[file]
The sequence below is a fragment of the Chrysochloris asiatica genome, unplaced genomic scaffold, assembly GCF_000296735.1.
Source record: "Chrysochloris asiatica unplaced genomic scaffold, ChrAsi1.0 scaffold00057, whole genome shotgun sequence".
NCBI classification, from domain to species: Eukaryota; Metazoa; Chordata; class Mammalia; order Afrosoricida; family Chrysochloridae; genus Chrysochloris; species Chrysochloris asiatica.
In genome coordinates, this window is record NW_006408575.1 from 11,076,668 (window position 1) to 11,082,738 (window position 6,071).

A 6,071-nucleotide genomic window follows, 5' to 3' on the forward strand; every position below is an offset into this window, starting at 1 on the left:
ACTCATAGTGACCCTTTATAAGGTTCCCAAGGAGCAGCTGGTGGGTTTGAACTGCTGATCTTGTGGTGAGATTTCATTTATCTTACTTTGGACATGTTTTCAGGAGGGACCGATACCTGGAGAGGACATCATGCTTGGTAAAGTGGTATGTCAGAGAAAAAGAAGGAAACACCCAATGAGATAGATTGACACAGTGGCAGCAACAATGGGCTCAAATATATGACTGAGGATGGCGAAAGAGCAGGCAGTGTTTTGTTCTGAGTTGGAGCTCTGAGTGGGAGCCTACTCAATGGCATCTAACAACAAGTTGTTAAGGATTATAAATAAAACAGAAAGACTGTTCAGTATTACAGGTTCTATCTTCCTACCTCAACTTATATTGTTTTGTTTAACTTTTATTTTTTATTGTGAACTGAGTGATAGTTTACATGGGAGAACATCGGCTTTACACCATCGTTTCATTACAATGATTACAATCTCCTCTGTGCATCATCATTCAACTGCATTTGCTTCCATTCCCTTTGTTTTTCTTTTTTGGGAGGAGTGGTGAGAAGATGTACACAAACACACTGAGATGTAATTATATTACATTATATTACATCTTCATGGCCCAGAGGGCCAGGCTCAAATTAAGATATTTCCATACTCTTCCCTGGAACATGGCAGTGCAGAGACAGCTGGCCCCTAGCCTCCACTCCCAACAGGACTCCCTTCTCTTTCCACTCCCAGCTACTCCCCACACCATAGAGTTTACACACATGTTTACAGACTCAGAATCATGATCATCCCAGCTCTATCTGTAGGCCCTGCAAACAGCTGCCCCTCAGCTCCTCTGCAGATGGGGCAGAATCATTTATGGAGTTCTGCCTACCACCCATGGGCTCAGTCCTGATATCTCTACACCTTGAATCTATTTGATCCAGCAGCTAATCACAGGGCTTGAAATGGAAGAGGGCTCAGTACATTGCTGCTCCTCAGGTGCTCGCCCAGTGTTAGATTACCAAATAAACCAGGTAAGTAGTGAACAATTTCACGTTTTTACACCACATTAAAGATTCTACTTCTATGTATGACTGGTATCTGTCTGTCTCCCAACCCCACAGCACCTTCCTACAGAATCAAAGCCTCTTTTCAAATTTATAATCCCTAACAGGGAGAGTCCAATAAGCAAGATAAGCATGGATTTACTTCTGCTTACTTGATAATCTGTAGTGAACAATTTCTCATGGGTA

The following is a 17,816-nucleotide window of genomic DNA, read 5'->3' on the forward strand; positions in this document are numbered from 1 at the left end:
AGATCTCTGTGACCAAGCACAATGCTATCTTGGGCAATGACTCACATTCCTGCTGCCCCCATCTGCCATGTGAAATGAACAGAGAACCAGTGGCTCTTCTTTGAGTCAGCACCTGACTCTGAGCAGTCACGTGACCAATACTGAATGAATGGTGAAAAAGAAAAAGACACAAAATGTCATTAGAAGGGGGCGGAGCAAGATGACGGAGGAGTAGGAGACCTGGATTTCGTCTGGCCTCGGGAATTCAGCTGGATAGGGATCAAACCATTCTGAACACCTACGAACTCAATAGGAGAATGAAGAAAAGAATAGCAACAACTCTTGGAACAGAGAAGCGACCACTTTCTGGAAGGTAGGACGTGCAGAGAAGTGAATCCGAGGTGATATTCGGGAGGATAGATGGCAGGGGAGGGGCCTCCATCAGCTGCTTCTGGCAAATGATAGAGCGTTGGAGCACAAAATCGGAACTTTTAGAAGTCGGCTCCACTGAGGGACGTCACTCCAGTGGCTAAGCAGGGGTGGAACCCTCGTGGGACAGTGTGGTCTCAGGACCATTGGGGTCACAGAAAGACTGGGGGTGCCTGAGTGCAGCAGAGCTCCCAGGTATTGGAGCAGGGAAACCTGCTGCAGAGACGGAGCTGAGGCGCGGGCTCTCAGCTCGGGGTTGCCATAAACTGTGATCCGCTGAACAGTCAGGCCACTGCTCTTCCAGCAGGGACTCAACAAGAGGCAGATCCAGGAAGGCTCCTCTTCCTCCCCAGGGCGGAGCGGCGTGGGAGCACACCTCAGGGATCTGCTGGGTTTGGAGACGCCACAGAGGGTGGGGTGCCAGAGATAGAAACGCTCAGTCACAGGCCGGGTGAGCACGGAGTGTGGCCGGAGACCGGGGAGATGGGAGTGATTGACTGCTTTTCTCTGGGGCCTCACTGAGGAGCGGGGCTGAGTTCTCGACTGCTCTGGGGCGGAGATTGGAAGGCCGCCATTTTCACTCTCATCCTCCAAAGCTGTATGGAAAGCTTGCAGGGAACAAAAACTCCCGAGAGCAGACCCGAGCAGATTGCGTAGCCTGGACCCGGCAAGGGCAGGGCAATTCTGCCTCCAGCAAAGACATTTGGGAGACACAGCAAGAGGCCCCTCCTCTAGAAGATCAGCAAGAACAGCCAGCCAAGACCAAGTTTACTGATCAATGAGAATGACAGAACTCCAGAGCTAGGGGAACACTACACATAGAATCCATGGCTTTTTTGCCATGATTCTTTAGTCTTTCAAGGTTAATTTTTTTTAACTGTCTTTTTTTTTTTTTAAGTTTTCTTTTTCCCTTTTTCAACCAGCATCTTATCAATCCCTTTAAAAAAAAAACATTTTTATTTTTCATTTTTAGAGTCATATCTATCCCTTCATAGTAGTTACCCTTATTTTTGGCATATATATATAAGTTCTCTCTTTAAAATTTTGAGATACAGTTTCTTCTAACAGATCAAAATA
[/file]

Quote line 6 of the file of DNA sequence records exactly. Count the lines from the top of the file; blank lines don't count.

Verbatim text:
ACTCATAGTGACCCTTTATAAGGTTCCCAAGGAGCAGCTGGTGGGTTTGAACTGCTGATCTTGTGGTGAGATTTCATTTATCTTACTTTGGACATGTTTTCAGGAGGGACCGATACCTGGAGAGGACATCATGCTTGGTAAAGTGGTATGTCAGAGAAAAAGAAGGAAACACCCAATGAGATAGATTGACACAGTGGCAGCAACAATGGGCTCAAATATATGACTGAGGATGGCGAAAGAGCAGGCAGTGTTTTGTTCTGAGTTGGAGCTCTGAGTGGGAGCCTACTCAATGGCATCTAACAACAAGTTGTTAAGGATTATAAATAAAACAGAAAGACTGTTCAGTATTACAGGTTCTATCTTCCTACCTCAACTTATATTGTTTTGTTTAACTTTTATTTTTTATTGTGAACTGAGTGATAGTTTACATGGGAGAACATCGGCTTTACACCATCGTTTCATTACAATGATTACAATCTCCTCTGTGCATCATCATTCAACTGCATTTGCTTCCATTCCCTTTGTTTTTCTTTTTTGGGAGGAGTGGTGAGAAGATGTACACAAACACACTGAGATGTAATTATATTACATTATATTACATCTTCATGGCCCAGAGGGCCAGGCTCAAATTAAGATATTTCCATACTCTTCCCTGGAACATGGCAGTGCAGAGACAGCTGGCCCCTAGCCTCCACTCCCAACAGGACTCCCTTCTCTTTCCACTCCCAGCTACTCCCCACACCATAGAGTTTACACACATGTTTACAGACTCAGAATCATGATCATCCCAGCTCTATCTGTAGGCCCTGCAAACAGCTGCCCCTCAGCTCCTCTGCAGATGGGGCAGAATCATTTATGGAGTTCTGCCTACCACCCATGGGCTCAGTCCTGATATCTCTACACCTTGAATCTATTTGATCCAGCAGCTAATCACAGGGCTTGAAATGGAAGAGGGCTCAGTACATTGCTGCTCCTCAGGTGCTCGCCCAGTGTTAGATTACCAAATAAACCAGGTAAGTAGTGAACAATTTCACGTTTTTACACCACATTAAAGATTCTACTTCTATGTATGACTGGTATCTGTCTGTCTCCCAACCCCACAGCACCTTCCTACAGAATCAAAGCCTCTTTTCAAATTTATAATCCCTAACAGGGAGAGTCCAATAAGCAAGATAAGCATGGATTTACTTCTGCTTACTTGATAATCTGTAGTGAACAATTTCTCATGGGTA